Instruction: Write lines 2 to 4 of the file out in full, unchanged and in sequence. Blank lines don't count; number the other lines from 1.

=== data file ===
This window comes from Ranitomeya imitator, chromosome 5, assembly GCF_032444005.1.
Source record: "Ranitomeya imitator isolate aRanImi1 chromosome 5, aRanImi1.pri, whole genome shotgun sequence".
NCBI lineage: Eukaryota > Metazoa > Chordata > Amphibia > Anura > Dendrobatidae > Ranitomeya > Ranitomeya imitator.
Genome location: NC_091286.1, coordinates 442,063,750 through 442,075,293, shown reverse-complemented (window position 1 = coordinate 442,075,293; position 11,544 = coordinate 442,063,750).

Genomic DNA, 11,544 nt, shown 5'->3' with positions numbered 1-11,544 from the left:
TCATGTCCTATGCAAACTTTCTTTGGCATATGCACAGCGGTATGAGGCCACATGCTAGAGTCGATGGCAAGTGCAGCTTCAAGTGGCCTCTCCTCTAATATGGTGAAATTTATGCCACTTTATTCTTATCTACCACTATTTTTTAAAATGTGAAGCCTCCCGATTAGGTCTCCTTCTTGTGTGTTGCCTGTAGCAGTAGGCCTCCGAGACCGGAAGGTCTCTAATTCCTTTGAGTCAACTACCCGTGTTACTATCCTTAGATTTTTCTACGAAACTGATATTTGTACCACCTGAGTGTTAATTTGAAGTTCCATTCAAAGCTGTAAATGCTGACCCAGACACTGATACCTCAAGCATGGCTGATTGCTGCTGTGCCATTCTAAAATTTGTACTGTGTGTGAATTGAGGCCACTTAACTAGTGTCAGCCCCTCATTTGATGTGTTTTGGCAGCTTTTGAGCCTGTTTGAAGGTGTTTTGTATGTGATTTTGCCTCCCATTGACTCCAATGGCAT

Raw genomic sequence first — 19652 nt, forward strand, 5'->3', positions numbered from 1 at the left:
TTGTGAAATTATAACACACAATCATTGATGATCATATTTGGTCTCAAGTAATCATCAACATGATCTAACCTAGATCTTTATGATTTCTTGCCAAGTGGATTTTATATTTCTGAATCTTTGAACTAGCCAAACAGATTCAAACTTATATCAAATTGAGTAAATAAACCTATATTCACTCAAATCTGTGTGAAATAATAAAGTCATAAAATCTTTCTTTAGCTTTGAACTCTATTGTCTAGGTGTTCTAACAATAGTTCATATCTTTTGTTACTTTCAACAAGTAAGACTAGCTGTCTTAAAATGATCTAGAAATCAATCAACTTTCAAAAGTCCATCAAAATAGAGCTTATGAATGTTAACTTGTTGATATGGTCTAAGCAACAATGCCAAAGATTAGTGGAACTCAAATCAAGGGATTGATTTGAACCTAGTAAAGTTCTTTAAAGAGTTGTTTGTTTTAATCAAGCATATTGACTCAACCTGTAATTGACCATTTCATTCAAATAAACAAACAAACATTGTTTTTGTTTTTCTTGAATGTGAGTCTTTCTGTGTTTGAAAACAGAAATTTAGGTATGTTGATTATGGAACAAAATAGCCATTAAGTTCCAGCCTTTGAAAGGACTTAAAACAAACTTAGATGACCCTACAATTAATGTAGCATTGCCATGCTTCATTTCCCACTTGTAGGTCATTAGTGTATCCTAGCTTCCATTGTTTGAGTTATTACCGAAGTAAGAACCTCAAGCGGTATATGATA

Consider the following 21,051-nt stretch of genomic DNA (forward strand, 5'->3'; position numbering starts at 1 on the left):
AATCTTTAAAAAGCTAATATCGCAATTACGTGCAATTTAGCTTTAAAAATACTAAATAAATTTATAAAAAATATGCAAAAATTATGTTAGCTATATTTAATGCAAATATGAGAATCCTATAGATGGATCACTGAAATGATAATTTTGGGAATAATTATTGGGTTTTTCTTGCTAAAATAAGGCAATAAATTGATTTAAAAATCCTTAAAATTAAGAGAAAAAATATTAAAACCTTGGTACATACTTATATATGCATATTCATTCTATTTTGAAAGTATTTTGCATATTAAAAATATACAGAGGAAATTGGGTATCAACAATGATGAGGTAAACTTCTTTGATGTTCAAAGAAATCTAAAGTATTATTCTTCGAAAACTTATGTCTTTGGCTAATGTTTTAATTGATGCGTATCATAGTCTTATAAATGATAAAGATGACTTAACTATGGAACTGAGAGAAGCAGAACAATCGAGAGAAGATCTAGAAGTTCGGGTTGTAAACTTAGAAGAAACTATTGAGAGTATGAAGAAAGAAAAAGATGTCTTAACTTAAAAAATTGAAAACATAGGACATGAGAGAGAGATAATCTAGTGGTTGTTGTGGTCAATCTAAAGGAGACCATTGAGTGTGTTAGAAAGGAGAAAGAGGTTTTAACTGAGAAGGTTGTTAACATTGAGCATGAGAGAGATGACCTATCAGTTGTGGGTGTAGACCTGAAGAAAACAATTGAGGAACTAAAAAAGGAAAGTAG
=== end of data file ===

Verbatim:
Source record: "Ranitomeya imitator isolate aRanImi1 chromosome 5, aRanImi1.pri, whole genome shotgun sequence".
NCBI lineage: Eukaryota > Metazoa > Chordata > Amphibia > Anura > Dendrobatidae > Ranitomeya > Ranitomeya imitator.
Genome location: NC_091286.1, coordinates 442,063,750 through 442,075,293, shown reverse-complemented (window position 1 = coordinate 442,075,293; position 11,544 = coordinate 442,063,750).